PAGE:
Crystalline solid consists of a large number of small units, called crystals, each of which possesses a definite geometric shape bounded by plane faces. The crystals of a given substance produced under a definite set of conditions are always of the same shape.
In this topic, we would be studying certain properties of a solid which depend only on the constituents of the solid and the pattern of arrangement of these constituents.
To study these properties, it would be convenient to take up a small amount of the solid as possible because this would ensure that we deal with only the minimum number of atoms or ions.
This smallest amount of the solid whose properties resemble the properties of the entire solid irrespective of the amount taken is called a unit cell.
It is the smallest repeating unit of the solid. Any amount of the solid can be constructed by simply putting as many unit cells as required.
The following characteristics define a unit cell:
Bravais (1848) showed from geometrical considerations that there are only seven shapes in which unit cells can exist.
Moreover, he also showed that there are basically four types of unit cells depending on the manner in which they are arranged in a given shape. These are:
He also went on to postulate that out of the possible twenty-eight unit cells (i.e. seven shapes, four types in each shape = 28 possible unit cells), only fourteen actually would exist. These he postulated based only on symmetry considerations. These fourteen unit cells that actually exist are called Bravais Lattices.
In a primitive cubic unit cell, the same type of atoms are present at all the corners of the unit cell and are not present anywhere else. It can be seen that each atom at the corner of the unit cell is shared by eight unit cells (four on one layer, as shown, and four on top of these).
Therefore, the volume occupied by a sphere in a unit cell is just one-eighth of its total volume. Since there are eight such spheres, the total volume occupied by the spheres is one full volume of a sphere.
A primitive cubic unit cell is created in the manner as shown in the figure. Four atoms are present in such a way that the adjacent atoms touch each other.
Therefore, if the length of the unit cell is 'a', then it is equal to 2r, where r is the radius of the sphere.
Four more spheres are placed on top of these such that they eclipse these spheres. The packing efficiency of a unit cell can be understood by calculating the packing fraction.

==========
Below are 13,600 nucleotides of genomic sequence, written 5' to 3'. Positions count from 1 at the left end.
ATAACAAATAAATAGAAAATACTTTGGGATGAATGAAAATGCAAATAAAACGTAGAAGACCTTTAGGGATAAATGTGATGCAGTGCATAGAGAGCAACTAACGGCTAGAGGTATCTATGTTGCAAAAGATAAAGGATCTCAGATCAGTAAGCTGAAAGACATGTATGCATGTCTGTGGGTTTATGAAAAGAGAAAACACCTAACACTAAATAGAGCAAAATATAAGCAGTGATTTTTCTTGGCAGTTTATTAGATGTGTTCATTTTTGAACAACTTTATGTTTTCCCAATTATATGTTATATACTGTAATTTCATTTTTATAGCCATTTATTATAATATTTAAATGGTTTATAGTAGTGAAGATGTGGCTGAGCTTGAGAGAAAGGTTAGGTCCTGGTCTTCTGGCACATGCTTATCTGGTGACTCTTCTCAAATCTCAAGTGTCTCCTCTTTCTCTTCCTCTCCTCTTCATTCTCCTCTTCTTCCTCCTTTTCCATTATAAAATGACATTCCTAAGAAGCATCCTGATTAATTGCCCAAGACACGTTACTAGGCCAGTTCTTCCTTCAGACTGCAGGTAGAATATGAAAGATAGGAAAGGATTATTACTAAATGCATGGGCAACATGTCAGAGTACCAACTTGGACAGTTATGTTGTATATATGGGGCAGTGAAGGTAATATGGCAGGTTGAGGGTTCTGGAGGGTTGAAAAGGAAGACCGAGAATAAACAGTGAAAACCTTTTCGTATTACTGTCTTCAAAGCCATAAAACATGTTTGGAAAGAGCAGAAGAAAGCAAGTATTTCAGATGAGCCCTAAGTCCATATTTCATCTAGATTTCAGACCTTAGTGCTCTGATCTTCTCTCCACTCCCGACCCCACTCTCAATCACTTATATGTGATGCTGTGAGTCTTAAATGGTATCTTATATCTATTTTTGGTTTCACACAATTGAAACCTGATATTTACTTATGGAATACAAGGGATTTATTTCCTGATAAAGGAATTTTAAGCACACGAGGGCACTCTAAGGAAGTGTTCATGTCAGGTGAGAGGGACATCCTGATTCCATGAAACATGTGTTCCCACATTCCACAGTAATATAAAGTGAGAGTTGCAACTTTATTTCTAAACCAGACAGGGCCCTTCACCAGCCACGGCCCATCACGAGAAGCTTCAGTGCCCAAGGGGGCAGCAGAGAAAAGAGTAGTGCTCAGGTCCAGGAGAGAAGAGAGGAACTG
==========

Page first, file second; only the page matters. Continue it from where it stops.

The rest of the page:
It is defined as the ratio of the volume occupied by the spheres in a unit cell to the volume of the unit cell.
Let ‘a’ be the edge length of the unit cell and r be the radius of the sphere.
As spheres are touching each other. Therefore a = 2r
No. of spheres per unit cell = 1/8 × 8 = 1
The volume of the sphere = 4/3 πr3
Volume of the cube = a3= (2r)3 = 8r3
∴ The fraction of the space occupied
∴ % occupied = 52.4 % .
(This implies that 52 % of the volume of a unit cell is occupied by spheres).
Void fraction = 1 - Packing fraction
Therefore, V.F = 0.48
Primitive cubic unit cell
A Body-Centered unit cell is a unit cell in which the same atoms are present at all the corners and also at the center of the unit cell and are not present anywhere else. This unit cell is created by placing four atoms that are not touching each other.
Then we place an atom on top of these four. Again, four spheres eclipsing the first layer are placed on top of this. The effective number of atoms in a Body-Centered Cubic Unit Cell is 2 (One from all the corners and one at the center of the unit cell).
Moreover, since in BCC the body-centered atom touches the top four and the bottom four atoms, the length of the body diagonal (√3a) is equal to 4r.
The packing fraction in this case is =
VF ≈ 0.32
In an fcc unit cell, the same atoms are present at all the corners of the cube and are also present at the center of each square face and are not present anywhere else. The effective number of atoms in fcc is 4 (one from all the corners, 3 from all the face centers since each face-centered atom is shared by two cubes).
Since, here each face-centered atom touches the four corner atoms, the face diagonal of the cube is equal to 4r.
VF ≈ 0.26
Each corner atom would be common to 6 other unit cells, therefore their contribution to one unit cell would be 1/6. Therefore, the total number of atoms present per unit cell effectively is 6.
Figure 6(b) ABCD is the base of the hexagonal unit cell AD=AB=a. The sphere in the next layer has its center F vertically above E and it touches the three spheres whose centers are A, B, and D.
The height of the unit cell (h) =
The area of the base is equal to the area of six equilateral triangles, = .
The volume of the unit cell = .
VF ≈ 0.26
The density of crystal lattice is the same as the density of the unit cell which is calculated as
Z = no. of atoms present in one unit cell
m = mass of a single atom
Mass of an atom present in the unit cell = m/NA
The seven crystal systems are given below.
The table given below can be used to summarize types of lattice formation.
Illustration 1: Lithium borohydride crystallizes in an orthorhombic system with 4 molecules per unit cell. The unit cell dimensions are a = 6.8 Å, b = 4.4 Å and C = 7.2 Å. If the molar mass is 21.76 g. Calculate the density of the crystal.
Since, Density, Here z = 4, Av. No = 6.023 x 1023 &
Volume = V = a x b x c
= 6.8 x 108 x 4.4 x 108 x 7.2 x 108 cm3
= 2.154 x 1022 cm3
= 0.6708 gm/cm3